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Can A Runaway Points Leader Be Stopped?

Sebastian Vettel will go down as one of the most successful, talented racing drivers to have ever lived when he finally hangs up his race suit. It seems you either have to love the guy or hate him but one thing that everyone can agree on is just how quick he is.

Some drivers engineer a race win though pitlane tactics or good weather predictions, Jenson Button and Nico Hulkenberg offer a fine example of this if we look back to Interlagos last year when neither driver pitted for intermediate tyres and the result of that call saw them some 40 seconds clear of the field. Now if it hadn't drizzled and thrown some of the teams into panic regarding their pit tactics would we have seen these two drivers so far in front? Lewis Hamilton had been blisteringly quick all through te race until he pitted early, drove an incredible race to close back up to the leaders only to have a very unfortunate moment of contact with Hulkenberg that forced him to retire. Button also produced another fine example in Canada back in 2011, he may have had a fair amount of luck with the changing conditions but the team and Button himself made the right calls when it mattered also. Vettel's slip in Canada may have helped Button, but back to Interlagos he wasn't even a factor in deciding the race winner, he was nearly out but in ususal fashion made a charge through the field. He came home 6th to win his 3rd consecutive world championship, hard to believe that on lap one he found himself stone dead last. So what is it that Vettel has that the other drivers are missing that causes him to be so successful, and whatever it is can the ther drivers close the gap?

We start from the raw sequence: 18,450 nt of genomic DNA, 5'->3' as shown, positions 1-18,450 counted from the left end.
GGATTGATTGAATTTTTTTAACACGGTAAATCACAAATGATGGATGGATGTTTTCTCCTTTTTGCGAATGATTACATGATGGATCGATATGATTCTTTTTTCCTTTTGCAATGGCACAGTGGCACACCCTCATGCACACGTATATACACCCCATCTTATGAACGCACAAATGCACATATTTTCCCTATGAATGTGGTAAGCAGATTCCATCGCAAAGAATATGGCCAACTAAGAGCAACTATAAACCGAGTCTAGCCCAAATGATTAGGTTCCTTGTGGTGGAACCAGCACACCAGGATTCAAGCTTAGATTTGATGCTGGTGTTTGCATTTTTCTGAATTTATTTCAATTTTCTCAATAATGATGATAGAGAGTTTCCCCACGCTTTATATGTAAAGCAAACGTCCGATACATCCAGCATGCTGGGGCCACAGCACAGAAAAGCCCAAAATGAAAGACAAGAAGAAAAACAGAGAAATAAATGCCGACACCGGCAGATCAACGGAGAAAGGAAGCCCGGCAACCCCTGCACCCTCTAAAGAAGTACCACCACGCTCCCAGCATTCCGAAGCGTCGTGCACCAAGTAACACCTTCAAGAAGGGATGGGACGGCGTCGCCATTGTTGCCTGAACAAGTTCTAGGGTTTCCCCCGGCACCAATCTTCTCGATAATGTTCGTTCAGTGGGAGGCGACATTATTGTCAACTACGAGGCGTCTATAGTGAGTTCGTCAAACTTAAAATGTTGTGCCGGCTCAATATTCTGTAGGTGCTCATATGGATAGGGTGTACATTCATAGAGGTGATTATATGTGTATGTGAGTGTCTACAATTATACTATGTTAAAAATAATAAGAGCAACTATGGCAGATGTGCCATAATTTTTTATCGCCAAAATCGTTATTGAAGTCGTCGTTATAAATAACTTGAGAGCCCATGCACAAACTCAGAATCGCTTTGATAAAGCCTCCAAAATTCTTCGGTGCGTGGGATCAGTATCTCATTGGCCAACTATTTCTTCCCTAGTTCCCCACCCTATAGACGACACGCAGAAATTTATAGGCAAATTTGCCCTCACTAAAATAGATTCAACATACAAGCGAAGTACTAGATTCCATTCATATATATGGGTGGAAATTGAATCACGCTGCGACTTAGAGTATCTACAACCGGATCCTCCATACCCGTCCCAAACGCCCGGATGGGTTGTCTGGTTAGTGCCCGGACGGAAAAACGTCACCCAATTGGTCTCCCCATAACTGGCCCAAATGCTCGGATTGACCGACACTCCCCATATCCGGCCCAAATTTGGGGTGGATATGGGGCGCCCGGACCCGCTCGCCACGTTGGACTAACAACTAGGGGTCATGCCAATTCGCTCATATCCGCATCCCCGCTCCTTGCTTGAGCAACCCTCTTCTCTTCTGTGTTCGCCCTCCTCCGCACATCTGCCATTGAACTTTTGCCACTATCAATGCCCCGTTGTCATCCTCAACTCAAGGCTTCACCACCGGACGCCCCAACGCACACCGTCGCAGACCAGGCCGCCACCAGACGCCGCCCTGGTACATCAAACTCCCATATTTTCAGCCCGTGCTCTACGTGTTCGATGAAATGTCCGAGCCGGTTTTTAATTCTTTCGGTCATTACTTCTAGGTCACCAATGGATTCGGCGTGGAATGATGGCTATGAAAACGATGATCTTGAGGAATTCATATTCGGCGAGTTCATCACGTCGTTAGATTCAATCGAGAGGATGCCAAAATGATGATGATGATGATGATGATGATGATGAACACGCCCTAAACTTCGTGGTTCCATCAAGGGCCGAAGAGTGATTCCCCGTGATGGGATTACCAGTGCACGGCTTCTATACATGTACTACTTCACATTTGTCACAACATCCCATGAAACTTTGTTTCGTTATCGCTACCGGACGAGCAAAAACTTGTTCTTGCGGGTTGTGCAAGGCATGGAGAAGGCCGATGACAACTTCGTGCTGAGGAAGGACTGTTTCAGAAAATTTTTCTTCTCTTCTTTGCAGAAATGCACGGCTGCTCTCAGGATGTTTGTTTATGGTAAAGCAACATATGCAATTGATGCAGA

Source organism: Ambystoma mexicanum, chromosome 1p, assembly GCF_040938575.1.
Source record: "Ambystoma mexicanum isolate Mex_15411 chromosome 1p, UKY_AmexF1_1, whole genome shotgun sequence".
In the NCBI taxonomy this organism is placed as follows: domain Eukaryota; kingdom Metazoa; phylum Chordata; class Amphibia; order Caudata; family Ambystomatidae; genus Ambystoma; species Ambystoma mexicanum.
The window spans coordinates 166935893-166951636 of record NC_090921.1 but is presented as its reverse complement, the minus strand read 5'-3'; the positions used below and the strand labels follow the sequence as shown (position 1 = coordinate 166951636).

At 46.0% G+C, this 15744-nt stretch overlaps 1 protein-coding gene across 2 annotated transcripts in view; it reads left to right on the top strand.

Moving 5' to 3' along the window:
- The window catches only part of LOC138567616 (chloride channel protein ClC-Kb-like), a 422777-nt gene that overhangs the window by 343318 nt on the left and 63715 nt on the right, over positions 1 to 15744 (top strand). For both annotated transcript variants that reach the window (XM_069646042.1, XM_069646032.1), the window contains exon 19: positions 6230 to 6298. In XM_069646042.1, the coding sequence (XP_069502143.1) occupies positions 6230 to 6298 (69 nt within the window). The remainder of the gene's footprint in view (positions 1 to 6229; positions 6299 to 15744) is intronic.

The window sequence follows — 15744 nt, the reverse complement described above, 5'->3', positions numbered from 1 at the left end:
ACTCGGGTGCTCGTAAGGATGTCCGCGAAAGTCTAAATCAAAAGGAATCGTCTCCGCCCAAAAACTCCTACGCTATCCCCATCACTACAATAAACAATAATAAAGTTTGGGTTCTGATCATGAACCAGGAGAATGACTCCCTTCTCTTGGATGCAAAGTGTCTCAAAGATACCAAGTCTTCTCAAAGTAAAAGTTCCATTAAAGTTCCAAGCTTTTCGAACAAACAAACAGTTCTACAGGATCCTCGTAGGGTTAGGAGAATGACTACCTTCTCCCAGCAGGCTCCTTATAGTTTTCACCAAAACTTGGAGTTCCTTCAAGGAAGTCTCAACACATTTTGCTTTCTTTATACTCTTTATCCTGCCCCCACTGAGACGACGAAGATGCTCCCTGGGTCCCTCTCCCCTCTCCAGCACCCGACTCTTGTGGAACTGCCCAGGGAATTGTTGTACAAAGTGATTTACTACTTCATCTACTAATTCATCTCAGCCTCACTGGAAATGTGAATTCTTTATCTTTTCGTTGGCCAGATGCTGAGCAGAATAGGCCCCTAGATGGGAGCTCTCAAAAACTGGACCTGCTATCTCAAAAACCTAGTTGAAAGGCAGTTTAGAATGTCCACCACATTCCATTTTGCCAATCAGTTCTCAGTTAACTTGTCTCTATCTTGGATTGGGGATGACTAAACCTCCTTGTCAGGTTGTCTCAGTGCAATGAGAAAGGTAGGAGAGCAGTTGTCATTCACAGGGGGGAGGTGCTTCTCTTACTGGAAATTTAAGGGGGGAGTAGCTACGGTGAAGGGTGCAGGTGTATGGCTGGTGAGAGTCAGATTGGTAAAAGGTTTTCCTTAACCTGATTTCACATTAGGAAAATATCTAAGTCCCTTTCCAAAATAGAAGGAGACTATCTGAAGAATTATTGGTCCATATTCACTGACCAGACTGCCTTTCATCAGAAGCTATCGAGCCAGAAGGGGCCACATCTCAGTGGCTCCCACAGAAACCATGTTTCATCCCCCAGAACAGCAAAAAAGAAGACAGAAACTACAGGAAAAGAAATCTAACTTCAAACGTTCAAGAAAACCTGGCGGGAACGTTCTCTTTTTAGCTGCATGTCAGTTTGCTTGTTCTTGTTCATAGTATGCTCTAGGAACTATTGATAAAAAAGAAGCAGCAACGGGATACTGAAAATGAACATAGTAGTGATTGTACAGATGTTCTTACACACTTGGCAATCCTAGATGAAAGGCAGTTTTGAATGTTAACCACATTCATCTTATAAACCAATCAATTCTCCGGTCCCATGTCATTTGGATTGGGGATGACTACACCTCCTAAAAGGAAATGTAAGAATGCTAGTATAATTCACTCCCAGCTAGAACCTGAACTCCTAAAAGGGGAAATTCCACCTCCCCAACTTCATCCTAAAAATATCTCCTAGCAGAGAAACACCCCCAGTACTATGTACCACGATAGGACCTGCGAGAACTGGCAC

Some have argued that Vettel is lucky but how can one driver be so lucky across the entire season, he may have one or two moments that he has been lucky such as the Interlagos example, but when you break it down we believe it isn't luck or the car he drives that has given him this edge on the other drivers, it is his presence both on the track and within the Red Bull Racing team. He finds himself in a similiar position to Michael Schumacher, driving what is seemingly the best car on the grid and he has the entire teams support to help him sort out the car if it isn't performing quite how he wants it to. Mark Webber may have an equal car supposedly but then why can't he replicate the seering pace that Vettel produces? His input on the car will of course be listened to but when the team have a proven three times World Champion in the team hey are far more likely to follow his instruction as he has the results to back it up-he is the safer bet to produce the performance when it is needed. Alonso does have a similiar setup at Ferrari with the team very obviously gathering around him to try and spur on his championship chances but the thing with Ferrari is that the team, as it rightfully should in some ways, is bigger than the driver. If Alonso doesn't like it they won't struggle to find a replacement. This is why he has struggled to have the some impact on the grid as Vettel, Alonso is an equal match for Vettel most days of the week and has managed to drag a car that should be around 4th or 5th on the grid up to 1st on many occassions across the last 3 years of Red Bull Racing domination, but when he calls for changes within the team and the car to help his chances of ending that run the team isn't as forthcoming. All the time Ferrari can't choose a development direction that is as effective or perhas even risky at first, they won't keep up with the class and pace of the Red Bull Racing team.